The Telegraph
Since 1st March, 1999
Email This Page
Quota clash at Arjun door

New Delhi, April 26: The quota debate has spilled on to the streets, the first clash breaking out in front of Arjun Singh’s house and setting the stage for a strike in medical colleges.

Doctors and students of five teaching hospitals in the capital have decided to go on indefinite strike after police cracked down on their demonstration against increased reservation in front of Arjun’s residence.

“We are going on an indefinite strike. We will meet representatives of all the teacher associations and the Indian Medical Association. The government has shown it does not want to listen to us,” said Aniruddh Lochan of the University College of Medical Sciences.

“At the moment, we will not involve doctors who are on regular duty, but all extra medical staff will be on strike.” The strike, he added, will not affect the emergency services.

Officials said Arjun’s human resource development ministry is determined to go ahead with the proposal to set aside 27 per cent seats for other backward class students in educational institutions, including IIMs, IITs and medical colleges. ( )

The trouble started early this morning when students from AIIMS, Maulana Azad Medical College, Lady Hardinge Medical College, University College of Medical Science and Vardhman Medical College began gathering under the banner of Youth For Equality.

They assembled outside Arjun’s 17 Akbar Road residence, close to 10 Janpath, Congress chief Sonia Gandhi’s house.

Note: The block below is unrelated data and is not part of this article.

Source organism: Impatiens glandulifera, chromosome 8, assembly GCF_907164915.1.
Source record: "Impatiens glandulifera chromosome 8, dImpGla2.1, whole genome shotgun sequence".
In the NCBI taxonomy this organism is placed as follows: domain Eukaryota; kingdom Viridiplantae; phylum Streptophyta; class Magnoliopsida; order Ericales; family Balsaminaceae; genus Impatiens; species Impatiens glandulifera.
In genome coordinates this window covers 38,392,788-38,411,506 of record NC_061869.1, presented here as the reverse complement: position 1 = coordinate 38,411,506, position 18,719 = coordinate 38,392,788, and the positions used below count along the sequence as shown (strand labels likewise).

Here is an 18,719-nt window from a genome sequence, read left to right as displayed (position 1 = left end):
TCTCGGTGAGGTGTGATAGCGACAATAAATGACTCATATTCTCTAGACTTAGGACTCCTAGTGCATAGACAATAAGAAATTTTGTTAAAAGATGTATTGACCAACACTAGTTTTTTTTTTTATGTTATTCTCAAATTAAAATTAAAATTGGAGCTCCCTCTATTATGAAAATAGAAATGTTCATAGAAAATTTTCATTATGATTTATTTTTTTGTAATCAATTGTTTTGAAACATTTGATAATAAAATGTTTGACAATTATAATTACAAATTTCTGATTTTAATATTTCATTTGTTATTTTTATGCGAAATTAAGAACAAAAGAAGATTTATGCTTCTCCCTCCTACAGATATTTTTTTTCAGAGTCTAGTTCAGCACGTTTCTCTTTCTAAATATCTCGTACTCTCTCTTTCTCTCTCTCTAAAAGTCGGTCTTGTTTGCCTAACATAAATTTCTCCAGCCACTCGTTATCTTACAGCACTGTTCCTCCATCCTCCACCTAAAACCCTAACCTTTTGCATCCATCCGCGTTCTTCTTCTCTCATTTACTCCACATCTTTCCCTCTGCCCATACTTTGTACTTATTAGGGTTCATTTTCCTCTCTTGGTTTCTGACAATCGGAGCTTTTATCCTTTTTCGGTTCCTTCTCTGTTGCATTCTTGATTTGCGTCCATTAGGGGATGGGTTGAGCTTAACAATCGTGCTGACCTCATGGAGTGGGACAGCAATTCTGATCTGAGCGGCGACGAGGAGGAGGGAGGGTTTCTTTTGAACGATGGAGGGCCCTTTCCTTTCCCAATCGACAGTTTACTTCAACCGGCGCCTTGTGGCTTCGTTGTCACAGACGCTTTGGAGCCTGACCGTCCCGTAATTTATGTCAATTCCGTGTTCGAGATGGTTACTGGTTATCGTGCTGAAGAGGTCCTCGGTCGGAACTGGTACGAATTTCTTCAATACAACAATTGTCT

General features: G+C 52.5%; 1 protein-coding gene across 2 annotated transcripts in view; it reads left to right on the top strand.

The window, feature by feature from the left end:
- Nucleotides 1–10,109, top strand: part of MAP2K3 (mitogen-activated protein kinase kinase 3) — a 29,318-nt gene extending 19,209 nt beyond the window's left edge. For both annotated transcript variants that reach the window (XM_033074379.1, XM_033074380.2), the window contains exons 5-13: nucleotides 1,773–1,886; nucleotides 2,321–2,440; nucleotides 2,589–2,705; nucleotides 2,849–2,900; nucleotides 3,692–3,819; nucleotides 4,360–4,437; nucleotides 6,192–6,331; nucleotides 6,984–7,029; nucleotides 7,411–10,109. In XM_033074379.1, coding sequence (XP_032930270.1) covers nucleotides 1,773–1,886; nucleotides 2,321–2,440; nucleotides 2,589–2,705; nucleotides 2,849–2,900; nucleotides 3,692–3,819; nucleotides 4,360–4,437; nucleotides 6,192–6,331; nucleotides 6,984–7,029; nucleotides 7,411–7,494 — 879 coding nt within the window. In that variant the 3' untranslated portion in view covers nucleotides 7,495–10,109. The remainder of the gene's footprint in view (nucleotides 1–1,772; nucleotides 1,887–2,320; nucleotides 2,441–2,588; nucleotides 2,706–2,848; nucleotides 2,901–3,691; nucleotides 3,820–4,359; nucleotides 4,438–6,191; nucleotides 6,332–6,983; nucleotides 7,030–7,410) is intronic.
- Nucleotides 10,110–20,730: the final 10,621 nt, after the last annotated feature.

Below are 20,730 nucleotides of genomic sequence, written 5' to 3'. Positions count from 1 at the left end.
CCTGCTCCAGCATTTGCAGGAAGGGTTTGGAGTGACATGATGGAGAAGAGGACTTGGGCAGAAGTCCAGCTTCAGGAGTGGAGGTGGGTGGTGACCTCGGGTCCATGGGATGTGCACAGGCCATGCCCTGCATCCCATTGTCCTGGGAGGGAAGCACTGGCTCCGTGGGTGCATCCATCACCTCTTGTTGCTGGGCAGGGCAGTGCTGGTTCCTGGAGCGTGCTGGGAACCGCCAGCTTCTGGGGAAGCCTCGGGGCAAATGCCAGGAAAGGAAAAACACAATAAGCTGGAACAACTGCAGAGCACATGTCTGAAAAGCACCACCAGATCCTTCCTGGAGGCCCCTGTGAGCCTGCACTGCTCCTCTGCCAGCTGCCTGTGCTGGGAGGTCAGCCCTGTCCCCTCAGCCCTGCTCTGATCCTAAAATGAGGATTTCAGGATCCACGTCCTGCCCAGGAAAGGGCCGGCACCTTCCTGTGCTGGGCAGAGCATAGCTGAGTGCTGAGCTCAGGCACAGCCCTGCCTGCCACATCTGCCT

“It was a peaceful march. But the police came with lathis and beat us. It was not even the women police. They just caught hold of our hands and legs and dumped us into the (police) bus,” said Shweta Sardana of Lady Hardinge Medical College.

Sardana said the police, which had been informed about the protest in advance, came to the “hostels” last night to stop students from joining the march. “At AIIMS, the police lathicharged students when they began to gather for the march early this morning,” she added.

“We went to the minister’s residence but he has refused to meet us,” fumed Lochan. “We are now mobilising colleges and a hospital strike. We will not hurt the people. But this strike is in reaction to how the police were treating us.”

“The quota is going to lower the standards of the medical profession,” Sardana said.

Deputy commissioner of police Anand Mohan said the students were removed because they were protesting in a “restricted” area. “We asked them several times to take their protest to Jantar Mantar but they did not.”

Email This Page